One of the primary efforts of the Galapagos National Park is to protect the iconic Galapagos tortoises from extinction. At the breeding centers on the islands of Isabella, Floreana, Santa Cruz, and San Cristobal, the tortoises are kept in pens, eggs are incubated, hatchlings are raised in captivity, and larger juveniles are released via helicopter into remote areas. The tortoises are monitored, tracked and have been deemed successful with the sightings of wild hatchlings. The centers vary in the style of pens and the species that are bred and reintroduced. In contrast to the infamous Lonesome George, who died as the last Pinta Tortoise, there is the largely unknown success story of Diego, an Espanola saddle back tortoise. Taken in 1906 from Espanola and brought to San Diego Zoo, Diego was brought back to the islands where his species was near extinction. Since his return, Diego has fathered the bulk of the 1,600 offspring.
The tour group that I traveled with also visited a number of privately owned lands that maintained tortoise habitat. Reservo Pajaro Brujo, a private reserve in Santa Cruz featured fully sustainable living and restoration of original habitat, along with youth programs and waste management systems.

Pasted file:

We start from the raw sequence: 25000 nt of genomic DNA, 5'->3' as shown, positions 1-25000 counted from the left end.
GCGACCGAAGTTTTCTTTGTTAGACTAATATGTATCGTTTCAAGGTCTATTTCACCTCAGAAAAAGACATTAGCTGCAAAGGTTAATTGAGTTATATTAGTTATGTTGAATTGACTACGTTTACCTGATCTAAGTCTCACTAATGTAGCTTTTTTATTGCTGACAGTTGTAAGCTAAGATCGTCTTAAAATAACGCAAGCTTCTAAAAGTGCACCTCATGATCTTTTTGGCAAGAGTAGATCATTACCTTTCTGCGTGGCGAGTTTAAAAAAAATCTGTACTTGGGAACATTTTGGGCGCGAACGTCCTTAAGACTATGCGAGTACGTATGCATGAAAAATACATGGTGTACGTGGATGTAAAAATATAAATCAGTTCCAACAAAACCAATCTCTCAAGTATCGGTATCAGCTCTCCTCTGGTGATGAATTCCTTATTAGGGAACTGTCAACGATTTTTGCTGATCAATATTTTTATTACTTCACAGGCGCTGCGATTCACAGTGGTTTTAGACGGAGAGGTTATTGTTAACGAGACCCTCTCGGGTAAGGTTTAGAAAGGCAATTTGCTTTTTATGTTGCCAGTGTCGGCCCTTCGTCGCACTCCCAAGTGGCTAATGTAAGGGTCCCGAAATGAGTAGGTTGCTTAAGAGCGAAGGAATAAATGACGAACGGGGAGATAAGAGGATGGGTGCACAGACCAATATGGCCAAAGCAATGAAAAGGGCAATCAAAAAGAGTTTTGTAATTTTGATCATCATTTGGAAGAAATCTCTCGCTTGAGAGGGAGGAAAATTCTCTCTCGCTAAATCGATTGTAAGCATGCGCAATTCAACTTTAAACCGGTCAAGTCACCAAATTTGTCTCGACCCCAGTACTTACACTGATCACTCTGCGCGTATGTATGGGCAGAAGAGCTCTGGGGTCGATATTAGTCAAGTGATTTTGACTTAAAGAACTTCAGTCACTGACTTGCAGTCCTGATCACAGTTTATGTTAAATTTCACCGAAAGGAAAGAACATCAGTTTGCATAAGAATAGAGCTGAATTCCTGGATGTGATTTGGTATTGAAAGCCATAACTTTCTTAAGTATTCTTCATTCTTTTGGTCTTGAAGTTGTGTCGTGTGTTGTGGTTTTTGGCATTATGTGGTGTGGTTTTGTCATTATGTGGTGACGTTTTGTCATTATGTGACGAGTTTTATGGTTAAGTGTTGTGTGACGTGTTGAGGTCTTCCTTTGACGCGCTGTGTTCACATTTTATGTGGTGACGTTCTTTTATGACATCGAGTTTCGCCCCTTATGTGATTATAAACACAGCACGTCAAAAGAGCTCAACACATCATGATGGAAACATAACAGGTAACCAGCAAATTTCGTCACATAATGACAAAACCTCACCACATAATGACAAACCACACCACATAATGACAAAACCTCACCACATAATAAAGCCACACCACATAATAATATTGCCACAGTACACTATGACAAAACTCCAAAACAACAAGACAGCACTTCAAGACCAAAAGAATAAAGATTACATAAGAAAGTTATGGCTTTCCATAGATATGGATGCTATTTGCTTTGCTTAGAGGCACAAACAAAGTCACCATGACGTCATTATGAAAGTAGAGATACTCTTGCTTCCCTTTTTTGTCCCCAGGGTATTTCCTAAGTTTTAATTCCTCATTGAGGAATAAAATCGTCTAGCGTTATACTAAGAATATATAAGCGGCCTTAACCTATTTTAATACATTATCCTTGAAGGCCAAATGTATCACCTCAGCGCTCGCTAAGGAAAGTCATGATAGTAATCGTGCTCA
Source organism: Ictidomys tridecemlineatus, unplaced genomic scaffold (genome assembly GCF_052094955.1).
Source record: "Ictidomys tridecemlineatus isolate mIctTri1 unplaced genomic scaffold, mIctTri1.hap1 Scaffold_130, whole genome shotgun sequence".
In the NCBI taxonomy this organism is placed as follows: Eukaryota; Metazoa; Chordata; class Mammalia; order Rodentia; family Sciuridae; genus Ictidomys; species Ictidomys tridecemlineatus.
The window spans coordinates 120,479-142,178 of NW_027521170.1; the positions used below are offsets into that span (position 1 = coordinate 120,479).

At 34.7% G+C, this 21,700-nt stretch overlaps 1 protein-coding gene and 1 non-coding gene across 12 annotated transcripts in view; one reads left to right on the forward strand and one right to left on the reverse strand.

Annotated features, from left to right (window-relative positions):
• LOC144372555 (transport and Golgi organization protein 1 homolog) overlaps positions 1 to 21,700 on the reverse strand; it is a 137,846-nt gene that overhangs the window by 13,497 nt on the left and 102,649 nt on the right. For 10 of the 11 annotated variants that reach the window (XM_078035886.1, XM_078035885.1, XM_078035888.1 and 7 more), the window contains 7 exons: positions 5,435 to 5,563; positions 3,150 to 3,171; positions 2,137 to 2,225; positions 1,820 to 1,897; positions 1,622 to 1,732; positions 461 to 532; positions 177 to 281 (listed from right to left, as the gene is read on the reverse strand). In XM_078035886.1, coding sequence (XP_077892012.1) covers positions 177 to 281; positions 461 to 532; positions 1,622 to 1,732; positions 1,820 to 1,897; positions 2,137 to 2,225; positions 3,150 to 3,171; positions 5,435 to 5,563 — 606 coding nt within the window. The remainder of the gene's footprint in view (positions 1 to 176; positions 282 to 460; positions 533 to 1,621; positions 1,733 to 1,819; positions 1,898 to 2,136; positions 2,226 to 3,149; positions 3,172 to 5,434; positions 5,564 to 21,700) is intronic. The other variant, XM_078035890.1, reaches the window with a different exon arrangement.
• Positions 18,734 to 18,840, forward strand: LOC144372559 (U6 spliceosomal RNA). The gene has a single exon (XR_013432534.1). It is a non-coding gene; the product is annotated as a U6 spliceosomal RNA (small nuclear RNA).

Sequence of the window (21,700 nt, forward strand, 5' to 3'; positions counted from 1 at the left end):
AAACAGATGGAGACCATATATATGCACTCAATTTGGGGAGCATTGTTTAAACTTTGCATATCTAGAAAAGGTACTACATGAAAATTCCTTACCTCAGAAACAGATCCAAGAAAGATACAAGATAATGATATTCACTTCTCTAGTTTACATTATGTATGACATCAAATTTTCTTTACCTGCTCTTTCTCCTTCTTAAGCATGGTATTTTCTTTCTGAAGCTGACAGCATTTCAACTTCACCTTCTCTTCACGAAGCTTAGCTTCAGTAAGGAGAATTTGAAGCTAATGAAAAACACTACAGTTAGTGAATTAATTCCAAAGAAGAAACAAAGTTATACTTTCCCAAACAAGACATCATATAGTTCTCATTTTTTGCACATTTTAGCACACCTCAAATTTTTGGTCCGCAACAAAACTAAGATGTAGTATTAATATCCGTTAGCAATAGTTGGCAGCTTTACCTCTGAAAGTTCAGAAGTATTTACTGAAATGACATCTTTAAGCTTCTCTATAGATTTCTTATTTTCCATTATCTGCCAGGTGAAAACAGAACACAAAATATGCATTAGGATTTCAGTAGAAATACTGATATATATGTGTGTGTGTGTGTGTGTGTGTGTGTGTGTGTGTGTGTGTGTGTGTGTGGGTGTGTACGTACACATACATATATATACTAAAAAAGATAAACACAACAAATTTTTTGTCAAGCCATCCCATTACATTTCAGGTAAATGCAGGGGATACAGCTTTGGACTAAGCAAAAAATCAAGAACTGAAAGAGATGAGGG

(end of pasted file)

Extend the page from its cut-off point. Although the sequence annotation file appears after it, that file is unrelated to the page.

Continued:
The private coffee plantation, Lava Java was also featured with its rain washed, sun dried 100% organic coffee run by two conservationists, Maria Elena Guerra and Scott Anderson who also train locals to grow native plants and eradicate invasive ones.
In spite of the many breeding success stories, constant vigilance is needed to combat invasive species, illegal harvesting of Galapagos sea cucumber and shark finning. Further complicated by the burgeoning human population, the task of protecting the Galapagos National Park is particularly daunting. Fortunately, the current government in Ecuador has shown serious attention to these issues, limiting the number of building permits, raising the park entrance fee, and increasing crucial public awareness. Future management plans include more restrictions, which are protective of the entire Galapagos, including the human-populated areas and not strictly the Park. The commitment of the Ecuadorean government to protect the unique and fragile Galapagos ecosystem bodes well and cause for guarded optimism.
Mary Ting is a Professor in the SEJ program and the Art & Music Department at John Jay College of Criminal Justice. Her post and photos stem from a brown bag lunch talk on her experience in the Galapagos that she gave at the college earlier this month. Currently, Professor Ting is preparing an art exhibition that will be unveiled in June. It highlights the endangered species crisis, in particular elephant poaching and ivory, and will be shown at the Chinese American Arts Council, 456 Gallery, New York City. While most people are aware of China as the No. 1 market for ivory trade, few realize that the United States is No. 2– with New York City leading the nation’s market. Watch this website for announcements about the exhibition and related programming.